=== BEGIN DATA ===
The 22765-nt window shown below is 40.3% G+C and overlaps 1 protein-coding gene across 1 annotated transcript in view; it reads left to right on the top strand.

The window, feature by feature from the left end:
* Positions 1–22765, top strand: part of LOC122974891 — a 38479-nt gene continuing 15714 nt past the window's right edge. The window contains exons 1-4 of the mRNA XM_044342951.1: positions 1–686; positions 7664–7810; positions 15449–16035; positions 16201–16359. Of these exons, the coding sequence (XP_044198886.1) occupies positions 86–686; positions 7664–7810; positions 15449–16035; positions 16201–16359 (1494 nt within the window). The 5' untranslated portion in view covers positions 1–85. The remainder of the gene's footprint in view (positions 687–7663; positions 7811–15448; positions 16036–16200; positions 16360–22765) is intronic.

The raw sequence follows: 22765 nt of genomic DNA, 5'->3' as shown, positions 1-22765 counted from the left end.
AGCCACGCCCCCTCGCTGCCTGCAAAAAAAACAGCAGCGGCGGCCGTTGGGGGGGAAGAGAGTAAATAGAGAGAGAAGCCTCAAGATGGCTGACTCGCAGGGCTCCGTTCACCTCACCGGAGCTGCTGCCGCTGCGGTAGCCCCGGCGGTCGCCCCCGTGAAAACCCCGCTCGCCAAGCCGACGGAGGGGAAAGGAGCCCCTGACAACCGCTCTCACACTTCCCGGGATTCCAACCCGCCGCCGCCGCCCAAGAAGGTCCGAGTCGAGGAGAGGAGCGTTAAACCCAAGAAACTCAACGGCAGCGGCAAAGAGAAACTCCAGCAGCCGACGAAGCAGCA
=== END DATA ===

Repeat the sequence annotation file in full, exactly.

The 22765-nt window shown below is 40.3% G+C and overlaps 1 protein-coding gene across 1 annotated transcript in view; it reads left to right on the top strand.

The window, feature by feature from the left end:
* Positions 1–22765, top strand: part of LOC122974891 — a 38479-nt gene continuing 15714 nt past the window's right edge. The window contains exons 1-4 of the mRNA XM_044342951.1: positions 1–686; positions 7664–7810; positions 15449–16035; positions 16201–16359. Of these exons, the coding sequence (XP_044198886.1) occupies positions 86–686; positions 7664–7810; positions 15449–16035; positions 16201–16359 (1494 nt within the window). The 5' untranslated portion in view covers positions 1–85. The remainder of the gene's footprint in view (positions 687–7663; positions 7811–15448; positions 16036–16200; positions 16360–22765) is intronic.

The raw sequence follows: 22765 nt of genomic DNA, 5'->3' as shown, positions 1-22765 counted from the left end.
AGCCACGCCCCCTCGCTGCCTGCAAAAAAAACAGCAGCGGCGGCCGTTGGGGGGGAAGAGAGTAAATAGAGAGAGAAGCCTCAAGATGGCTGACTCGCAGGGCTCCGTTCACCTCACCGGAGCTGCTGCCGCTGCGGTAGCCCCGGCGGTCGCCCCCGTGAAAACCCCGCTCGCCAAGCCGACGGAGGGGAAAGGAGCCCCTGACAACCGCTCTCACACTTCCCGGGATTCCAACCCGCCGCCGCCGCCCAAGAAGGTCCGAGTCGAGGAGAGGAGCGTTAAACCCAAGAAACTCAACGGCAGCGGCAAAGAGAAACTCCAGCAGCCGACGAAGCAGCA